Interstate Highway 10 (Arizona) -- The worst driving conditions are found between Elroy and Picacho Peak. Dust storms seem to appear unexpectedly with devastating consequences for drivers. Although the Arizona Department of Transportation (ADOT) has helped install some detection mechanisms, it's still a challenge  to see when a dust storm hits. As the fourth-largest interstate highway in the United States, the highest elevation occurs near Tucson.

Big cities, such as Tucson and Phoenix are along the path, as well as numerous smaller towns, such as Marana, Casa Grande, Quartzsite, and Tolleson. Historically, parts of the road follow nationally-recognized areas such as the Pony Express and where stagecoaches used to travel. Larger cities that are connected to the highway include Los Angeles, El Paso, San Antonio, Houston, New Orleans, and Jacksonville.

US Route 93 (Arizona) -- Another Grand Canyon State road to avoid. This congested highway is only 200 miles long, but is the most popular option if you are driving from Phoenix to Las Vegas. And yes, you are "gambling" with your life if you utilize this road too often. Mohave County is especially dangerous with multiple fatalities every year. Emergency and fire service wait times are also lengthy in this part of the country. Steep hills, twisting curves, and a lot of fast-moving trucks don't make driving fun.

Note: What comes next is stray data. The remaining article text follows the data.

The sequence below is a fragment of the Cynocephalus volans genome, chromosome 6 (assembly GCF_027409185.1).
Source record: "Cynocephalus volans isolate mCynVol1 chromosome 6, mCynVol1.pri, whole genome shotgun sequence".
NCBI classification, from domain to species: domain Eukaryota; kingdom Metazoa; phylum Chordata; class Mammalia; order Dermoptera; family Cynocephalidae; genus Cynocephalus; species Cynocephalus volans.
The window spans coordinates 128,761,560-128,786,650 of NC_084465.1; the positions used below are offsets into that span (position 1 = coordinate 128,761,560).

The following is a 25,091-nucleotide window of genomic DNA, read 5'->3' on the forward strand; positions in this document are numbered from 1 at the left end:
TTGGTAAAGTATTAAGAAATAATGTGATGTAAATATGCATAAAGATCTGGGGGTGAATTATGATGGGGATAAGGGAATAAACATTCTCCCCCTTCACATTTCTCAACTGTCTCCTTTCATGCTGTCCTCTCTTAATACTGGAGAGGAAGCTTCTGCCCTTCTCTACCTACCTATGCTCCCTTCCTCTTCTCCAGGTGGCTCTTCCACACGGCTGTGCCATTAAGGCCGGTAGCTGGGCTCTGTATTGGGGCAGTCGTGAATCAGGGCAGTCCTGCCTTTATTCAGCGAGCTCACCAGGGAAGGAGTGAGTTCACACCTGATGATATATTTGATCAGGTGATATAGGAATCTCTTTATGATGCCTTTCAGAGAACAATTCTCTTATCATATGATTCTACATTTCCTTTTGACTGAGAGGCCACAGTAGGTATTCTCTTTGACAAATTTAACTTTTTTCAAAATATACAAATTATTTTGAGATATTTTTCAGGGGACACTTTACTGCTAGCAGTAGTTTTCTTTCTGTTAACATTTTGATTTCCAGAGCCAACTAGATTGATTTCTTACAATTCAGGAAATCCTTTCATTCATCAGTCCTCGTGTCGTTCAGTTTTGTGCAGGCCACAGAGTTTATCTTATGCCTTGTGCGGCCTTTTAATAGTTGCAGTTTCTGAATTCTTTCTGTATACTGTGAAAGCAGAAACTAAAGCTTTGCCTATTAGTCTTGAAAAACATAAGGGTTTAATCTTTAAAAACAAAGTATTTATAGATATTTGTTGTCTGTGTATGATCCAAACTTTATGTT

I-75 Through Downtown Dayton (Ohio) --  If you need to get from one end of Ohio to another, and you're passing through Dayton, perhaps taking I-675 around the city might be a better idea. The combination of orange barrels, obnoxious drivers, and constantly-changing exit ramps earns this section of highway a spot in our Top-10. And yes, this is one reason why many Buckeye state residents feel the state symbol should be an orange barrel! Winter weather doesn't help, especially if the University of Dayton is playing a home basketball game.

I-35 and I-70 are both located in the surrounding area, but don't seem to feature all of the delays and problems of I-75. And during rush hour, the problems are exacerbated as you battle barrels, drivers and long delays. However, after 7 pm, most of the issues are gone. Car insurance rates in Ohio are definitely impacted if you drive in this area on a regular basis. Montgomery County features fairly high prices, while Miami County (to the North), Warren County (to the South), and Greene County (to the East) typically offer more competitive prices. Note: Progressive Insurance began operations in Cleveland.